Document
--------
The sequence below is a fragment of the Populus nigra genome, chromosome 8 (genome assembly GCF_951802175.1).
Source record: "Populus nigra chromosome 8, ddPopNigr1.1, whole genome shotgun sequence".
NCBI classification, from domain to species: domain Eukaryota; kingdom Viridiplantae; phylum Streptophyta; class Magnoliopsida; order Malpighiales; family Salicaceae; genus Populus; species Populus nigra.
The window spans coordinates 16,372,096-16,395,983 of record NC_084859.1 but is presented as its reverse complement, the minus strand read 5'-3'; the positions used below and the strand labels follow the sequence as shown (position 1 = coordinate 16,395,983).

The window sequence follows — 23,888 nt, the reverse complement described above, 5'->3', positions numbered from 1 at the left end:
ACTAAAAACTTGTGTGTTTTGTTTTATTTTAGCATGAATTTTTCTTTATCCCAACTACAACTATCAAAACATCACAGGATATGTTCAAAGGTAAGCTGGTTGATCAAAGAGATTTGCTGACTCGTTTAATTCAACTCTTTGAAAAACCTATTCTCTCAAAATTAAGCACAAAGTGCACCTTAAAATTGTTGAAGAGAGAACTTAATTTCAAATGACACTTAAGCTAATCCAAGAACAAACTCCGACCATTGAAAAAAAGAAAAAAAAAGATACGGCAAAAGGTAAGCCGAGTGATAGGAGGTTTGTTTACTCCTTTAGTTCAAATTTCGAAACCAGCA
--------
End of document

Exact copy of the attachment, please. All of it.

The sequence below is a fragment of the Populus nigra genome, chromosome 8 (genome assembly GCF_951802175.1).
Source record: "Populus nigra chromosome 8, ddPopNigr1.1, whole genome shotgun sequence".
NCBI classification, from domain to species: domain Eukaryota; kingdom Viridiplantae; phylum Streptophyta; class Magnoliopsida; order Malpighiales; family Salicaceae; genus Populus; species Populus nigra.
The window spans coordinates 16,372,096-16,395,983 of record NC_084859.1 but is presented as its reverse complement, the minus strand read 5'-3'; the positions used below and the strand labels follow the sequence as shown (position 1 = coordinate 16,395,983).

The window sequence follows — 23,888 nt, the reverse complement described above, 5'->3', positions numbered from 1 at the left end:
ACTAAAAACTTGTGTGTTTTGTTTTATTTTAGCATGAATTTTTCTTTATCCCAACTACAACTATCAAAACATCACAGGATATGTTCAAAGGTAAGCTGGTTGATCAAAGAGATTTGCTGACTCGTTTAATTCAACTCTTTGAAAAACCTATTCTCTCAAAATTAAGCACAAAGTGCACCTTAAAATTGTTGAAGAGAGAACTTAATTTCAAATGACACTTAAGCTAATCCAAGAACAAACTCCGACCATTGAAAAAAAGAAAAAAAAAGATACGGCAAAAGGTAAGCCGAGTGATAGGAGGTTTGTTTACTCCTTTAGTTCAAATTTCGAAACCAGCA